The SWOT Model

Posted on May 15 2009

Strengths, Weaknesses, Opportunities and Threats

Strategic planning is not a precise science – no Decision Making Tool , such as swot , is mandatory, nor do any lessons in strategic planning dictate which steps or tools to use. It’s a matter of sensible choice as to what helps best to identify and illustrate the issues.

The SWOT analysis is an extremely useful tool for understanding and decision-making for all sorts of situations in business and organizations. It is an acronym for Strengths, Weaknesses, Opportunities, Threats. The idea is that you identify the strengths and weaknesses of your service, pinpoint opportunities and note threats in order to make good decisions . SWOT is normally an assessment of a business or a proposition, whether your own or a competitor’s.

The diagram is most often drawn on paper or electronically; it is a two-by-two matrix, with the titles, Strengths, Weaknesses across the top two cubes, and Opportunities and Threats drawn across the bottom two cubes.

The Quadrants (Strengths, Weaknesses, Opportunities and Threats) provide a good framework for reviewing strategy, position and direction of a company or business proposition, or any idea. The analysis measures a business unit, a proposition or idea; a PEST PEST analysis measures a market. Completing the analysis is very simple, and is a good subject for a group workshop session.

The analysis is a subjective assessment of data which is organized into a logical order that helps understanding, presentation, discussion and decision-making. The four sections are a useful extension of a basic two heading list of pro’s and con’s, or a plus, minus and interesting points analysis.

The analysis is also a strategic planning tool used to evaluate the Strengths, Weaknesses, Opportunities, and Threats involved in a project or in a business venture. Strengths and weaknesses are internal to an organization. Opportunities and threats originate from outside the organization.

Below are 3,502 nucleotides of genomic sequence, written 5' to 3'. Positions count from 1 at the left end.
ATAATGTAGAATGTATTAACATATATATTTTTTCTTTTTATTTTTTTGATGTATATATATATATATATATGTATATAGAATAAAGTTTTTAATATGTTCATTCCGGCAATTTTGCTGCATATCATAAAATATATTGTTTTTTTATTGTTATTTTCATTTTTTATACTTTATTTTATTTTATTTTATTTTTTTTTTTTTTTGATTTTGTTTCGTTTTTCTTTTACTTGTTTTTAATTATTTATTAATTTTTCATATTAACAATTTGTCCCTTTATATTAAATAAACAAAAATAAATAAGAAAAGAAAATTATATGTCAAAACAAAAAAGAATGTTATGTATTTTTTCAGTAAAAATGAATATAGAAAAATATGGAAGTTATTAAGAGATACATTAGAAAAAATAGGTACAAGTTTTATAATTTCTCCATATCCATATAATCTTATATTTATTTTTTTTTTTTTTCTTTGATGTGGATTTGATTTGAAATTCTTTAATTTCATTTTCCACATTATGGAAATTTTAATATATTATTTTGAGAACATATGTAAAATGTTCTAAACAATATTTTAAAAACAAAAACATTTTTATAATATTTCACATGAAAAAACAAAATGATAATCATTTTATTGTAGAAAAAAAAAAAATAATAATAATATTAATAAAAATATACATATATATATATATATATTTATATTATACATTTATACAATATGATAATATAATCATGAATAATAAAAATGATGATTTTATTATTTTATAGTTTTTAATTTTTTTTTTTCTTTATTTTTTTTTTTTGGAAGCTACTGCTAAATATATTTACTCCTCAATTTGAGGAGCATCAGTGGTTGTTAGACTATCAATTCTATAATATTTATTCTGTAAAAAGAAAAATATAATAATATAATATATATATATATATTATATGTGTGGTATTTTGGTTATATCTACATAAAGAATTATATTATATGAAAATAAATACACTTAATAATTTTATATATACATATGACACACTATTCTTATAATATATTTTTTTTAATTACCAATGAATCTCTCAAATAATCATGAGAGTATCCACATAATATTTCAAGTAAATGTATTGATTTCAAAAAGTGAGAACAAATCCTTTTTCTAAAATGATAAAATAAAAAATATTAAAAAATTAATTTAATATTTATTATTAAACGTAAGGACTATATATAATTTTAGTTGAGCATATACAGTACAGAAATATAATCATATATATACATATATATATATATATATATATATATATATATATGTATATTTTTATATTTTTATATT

This model is usually used early in the project development process, helps organizations evaluate the environmental factors and internal situation facing a project. It may be performed on a competing business.

It may also be used in conjunction with other methods and/or tools . An example is with Cost Analysis or benchmarking in order to assess numerical values or facts so that SWOT may be applied against it. Another example is PEST PEST, which is generally useful before completing a SWOT – and not usually vice-versa. PEST PESTcan help to identify SWOT factors. There is overlap between both models, in that similar factors would appear in each. They are two different, yet related perspectives: PEST PEST assesses a market, including competitors, from the standpoint of a particular proposition or a business.

All businesses benefit from this analysis model, and all businesses benefit from completing an analysis of their main competitors, which can then be used to provide some feed back into the economic aspects of the PEST PEST analysis.

The analysis can be used for all sorts of decision-making, and our FREE SWOT tool template enables creative thinking, rather than relying on a problem analysis or reactions.

Some examples of good decisions in which to use SWOT Analysis

• Decision to pursue a business idea

• Decision to acquire a company or a product/service line

• Decision to take on a partner

• Decision to expand globally

• Decision to franchise the business

• Decision to change or engage a supplier/vendor

• Decision a method of sales distribution

Depending on the circumstances which predicated the use of a SWOT analysis, it can produce issues which be very readily translated into actions. SWOT essentially lists the pros and cons about a business or a particular proposition. If it’s a business, and the aim is to improve it, then work on completing action plans for:

Strengths (maintain, build and leverage), Opportunities (prioritize and optimize), Weaknesses (remedy or exit), Threats (defend and oppose)

If the SWOT analysis is being used to analyze the potential success or failure of a proposition, the result might be that it is too weak to warrant further investment. In this case it may require further action planning, other than exit, especially if compared with other SWOT’s for alternative propositions.

If the proposition is clearly strong, you should attempt to verify this using other methods as well. If this still rings true, you would proceed as for a business, and transfer issues into specific categorized actions, each with respective ownership by individuals or team(s).

• Decision on a product or brand

• Decision on a a strategic option, for example – enter a new market or launch a new product

• Decision to outsource a service or resource

• Decision on an investment opportunity

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